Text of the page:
This morning, though, I zipped over to a far closer Wendy’s — one that is within a half-mile strip that also contains a McDonald’s and a Burger King — and picked up another Baconator, the Honey Butter Chicken Biscuit (which, because of what might have been a miscommunication on my part, had bacon on it), and the Sausage and Gravy Biscuit, balancing all that (and some seasoned potatoes) with a large vanilla Frosty-ccino.

The most important thing to know about all that food is that it basically put me to sleep by just after lunch, and that I would absolutely not recommend spending nearly that many calories on breakfast for any reason other than being at a buffet, where I have been repeatedly told that calories do not actually count.

The second-most important thing to know is that it was still just okay. This was a better Baconator, though I spent basically its entire existence wondering whether the meat patty was beef or sausage — it’s sausage, though so mild it did not stand out — and still thought the fried egg was a bit thin for my liking. The Honey Butter Chicken Biscuit (with bacon!) was a little too sticky and sweet, and I can’t really envision it being a good on-the-go eat. The seasoned potatoes remained undercooked and underseasoned potato wedges, and I don’t even order those at KFC, which does them best in fast food, at least to my knowledge. The Frosty-ccino, which I was told is cold brew with literal vanilla Frosty — so, soft-serve ice cream? — added, contained no hint of vanilla that I could taste, and the large was so large, in a 32-ounce cup, that it was a tremendous amount of coffee even with the cup half-filled with crushed ice.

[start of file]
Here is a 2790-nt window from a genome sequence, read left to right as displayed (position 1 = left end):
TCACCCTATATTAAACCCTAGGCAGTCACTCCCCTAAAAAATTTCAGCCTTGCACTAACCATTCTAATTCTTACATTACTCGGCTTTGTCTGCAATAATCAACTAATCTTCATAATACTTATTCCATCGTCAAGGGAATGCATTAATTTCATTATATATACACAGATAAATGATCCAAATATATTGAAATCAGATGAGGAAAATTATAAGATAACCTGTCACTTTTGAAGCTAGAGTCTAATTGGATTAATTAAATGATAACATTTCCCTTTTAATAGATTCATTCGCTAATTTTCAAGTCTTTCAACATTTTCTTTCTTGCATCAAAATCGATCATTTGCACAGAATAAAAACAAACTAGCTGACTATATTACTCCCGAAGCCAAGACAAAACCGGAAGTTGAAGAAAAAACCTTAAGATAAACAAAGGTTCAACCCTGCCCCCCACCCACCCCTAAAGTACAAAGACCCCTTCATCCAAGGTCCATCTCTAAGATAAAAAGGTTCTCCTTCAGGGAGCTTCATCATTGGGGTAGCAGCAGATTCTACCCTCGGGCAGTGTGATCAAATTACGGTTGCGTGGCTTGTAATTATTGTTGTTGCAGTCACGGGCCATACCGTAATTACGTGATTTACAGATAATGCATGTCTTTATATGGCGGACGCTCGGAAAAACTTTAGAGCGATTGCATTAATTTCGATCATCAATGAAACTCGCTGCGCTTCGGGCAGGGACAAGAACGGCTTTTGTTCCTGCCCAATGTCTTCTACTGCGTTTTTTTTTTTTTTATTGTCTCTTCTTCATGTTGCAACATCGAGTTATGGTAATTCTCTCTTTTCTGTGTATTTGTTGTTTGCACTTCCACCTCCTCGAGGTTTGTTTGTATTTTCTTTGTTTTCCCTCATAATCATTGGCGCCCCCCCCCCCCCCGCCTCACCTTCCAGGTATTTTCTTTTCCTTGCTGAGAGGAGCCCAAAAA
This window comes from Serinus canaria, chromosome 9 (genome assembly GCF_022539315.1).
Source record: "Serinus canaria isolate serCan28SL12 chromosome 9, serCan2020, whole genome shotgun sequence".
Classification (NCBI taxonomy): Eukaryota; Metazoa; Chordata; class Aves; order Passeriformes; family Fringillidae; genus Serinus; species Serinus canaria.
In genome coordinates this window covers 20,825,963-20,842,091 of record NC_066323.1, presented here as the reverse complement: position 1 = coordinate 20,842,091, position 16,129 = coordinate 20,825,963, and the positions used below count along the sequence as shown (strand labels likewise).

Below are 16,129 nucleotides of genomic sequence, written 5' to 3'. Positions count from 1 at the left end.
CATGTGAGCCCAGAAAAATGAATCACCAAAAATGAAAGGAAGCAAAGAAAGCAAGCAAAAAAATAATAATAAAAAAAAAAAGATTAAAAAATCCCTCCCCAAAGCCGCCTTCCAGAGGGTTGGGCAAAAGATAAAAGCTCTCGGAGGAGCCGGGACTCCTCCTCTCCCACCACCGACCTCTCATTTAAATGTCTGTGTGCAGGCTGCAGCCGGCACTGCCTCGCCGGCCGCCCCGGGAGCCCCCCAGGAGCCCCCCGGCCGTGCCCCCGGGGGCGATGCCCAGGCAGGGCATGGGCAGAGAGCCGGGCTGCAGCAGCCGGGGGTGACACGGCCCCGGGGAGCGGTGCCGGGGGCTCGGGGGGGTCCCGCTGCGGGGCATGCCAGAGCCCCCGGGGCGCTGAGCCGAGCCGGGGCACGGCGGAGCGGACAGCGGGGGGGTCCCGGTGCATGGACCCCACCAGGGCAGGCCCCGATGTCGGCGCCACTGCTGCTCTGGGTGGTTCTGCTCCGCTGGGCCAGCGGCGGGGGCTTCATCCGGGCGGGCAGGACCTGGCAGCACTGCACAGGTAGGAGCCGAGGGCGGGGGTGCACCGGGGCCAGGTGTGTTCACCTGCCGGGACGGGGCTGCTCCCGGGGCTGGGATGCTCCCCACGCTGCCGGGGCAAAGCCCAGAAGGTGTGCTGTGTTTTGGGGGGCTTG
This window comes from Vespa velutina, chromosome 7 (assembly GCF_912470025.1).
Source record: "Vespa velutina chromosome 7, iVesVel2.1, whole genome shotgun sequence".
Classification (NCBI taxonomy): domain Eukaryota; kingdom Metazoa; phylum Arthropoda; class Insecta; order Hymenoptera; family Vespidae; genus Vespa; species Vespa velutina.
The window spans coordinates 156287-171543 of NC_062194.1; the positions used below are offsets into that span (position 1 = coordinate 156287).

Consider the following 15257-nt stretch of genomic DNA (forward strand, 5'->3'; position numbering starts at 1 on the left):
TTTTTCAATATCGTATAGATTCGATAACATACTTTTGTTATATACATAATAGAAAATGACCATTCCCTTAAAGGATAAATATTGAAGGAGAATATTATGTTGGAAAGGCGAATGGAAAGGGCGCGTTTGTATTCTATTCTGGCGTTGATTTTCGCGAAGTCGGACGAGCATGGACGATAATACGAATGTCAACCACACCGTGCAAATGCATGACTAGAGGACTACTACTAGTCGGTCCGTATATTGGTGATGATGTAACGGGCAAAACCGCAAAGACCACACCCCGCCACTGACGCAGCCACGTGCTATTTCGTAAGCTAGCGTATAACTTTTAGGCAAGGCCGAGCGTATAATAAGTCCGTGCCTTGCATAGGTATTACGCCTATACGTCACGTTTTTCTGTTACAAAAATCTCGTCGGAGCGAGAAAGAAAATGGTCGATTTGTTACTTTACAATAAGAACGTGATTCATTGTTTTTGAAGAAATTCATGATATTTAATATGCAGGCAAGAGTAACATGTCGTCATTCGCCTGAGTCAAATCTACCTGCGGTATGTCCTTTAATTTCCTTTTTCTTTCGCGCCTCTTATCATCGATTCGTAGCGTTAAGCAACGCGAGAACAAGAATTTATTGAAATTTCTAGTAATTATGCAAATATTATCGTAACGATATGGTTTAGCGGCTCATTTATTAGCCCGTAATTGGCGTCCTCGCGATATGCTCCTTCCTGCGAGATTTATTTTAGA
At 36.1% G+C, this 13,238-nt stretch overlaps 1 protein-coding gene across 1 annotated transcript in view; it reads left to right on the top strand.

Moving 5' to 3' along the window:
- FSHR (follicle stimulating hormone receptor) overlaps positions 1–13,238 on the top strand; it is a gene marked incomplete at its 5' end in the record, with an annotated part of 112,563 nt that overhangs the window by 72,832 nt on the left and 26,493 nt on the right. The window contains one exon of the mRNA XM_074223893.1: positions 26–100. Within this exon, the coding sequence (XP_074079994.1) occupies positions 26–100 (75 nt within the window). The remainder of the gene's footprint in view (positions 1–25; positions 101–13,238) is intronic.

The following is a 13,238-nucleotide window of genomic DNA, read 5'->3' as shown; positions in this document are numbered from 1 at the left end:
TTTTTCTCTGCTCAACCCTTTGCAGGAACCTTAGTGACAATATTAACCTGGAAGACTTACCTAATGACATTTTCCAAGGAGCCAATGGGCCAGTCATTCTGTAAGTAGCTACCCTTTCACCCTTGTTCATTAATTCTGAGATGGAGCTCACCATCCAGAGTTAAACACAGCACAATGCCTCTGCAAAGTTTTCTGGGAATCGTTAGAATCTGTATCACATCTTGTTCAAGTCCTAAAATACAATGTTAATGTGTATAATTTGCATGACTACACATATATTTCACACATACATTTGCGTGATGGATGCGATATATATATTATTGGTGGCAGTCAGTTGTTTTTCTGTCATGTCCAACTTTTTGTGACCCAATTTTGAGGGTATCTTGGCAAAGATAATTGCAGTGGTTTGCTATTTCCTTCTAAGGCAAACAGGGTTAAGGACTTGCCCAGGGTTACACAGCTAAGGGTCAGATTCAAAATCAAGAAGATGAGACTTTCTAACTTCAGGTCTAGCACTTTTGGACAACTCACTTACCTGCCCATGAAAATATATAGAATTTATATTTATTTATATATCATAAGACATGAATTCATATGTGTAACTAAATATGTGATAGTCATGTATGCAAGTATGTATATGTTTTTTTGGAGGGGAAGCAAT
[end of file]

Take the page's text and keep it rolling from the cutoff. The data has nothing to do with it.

The only thing I unequivocally liked was the biscuit and gravy, which was served in a tray and with a fork. I’m not surprised to have really enjoyed it, because the bar was low: It’s nearly impossible to screw up sausage gravy, and this version was suitably savory, if a bit salty, which helped save a tougher-than-expected biscuit.

Should you try Wendy’s breakfast, if you’re into fast food for breakfast? Yeah, probably. It’s slightly on the overpriced side, with nothing but a basic honey butter biscuit coming in at or under a dollar that I saw and combos of all kinds looking like a $6 price point, but there are some decent coupons in the Wendy’s app — I think there’s a buy one croissant, get one code; I used a $2 off any combo code — and the portions, as is usual for Wendy’s, are large. Unless you absolutely need to have a coffee with a Frosty in it that doesn’t actually taste like it does, I’d say skipping the sides and just ordering a sandwich or two is sufficient.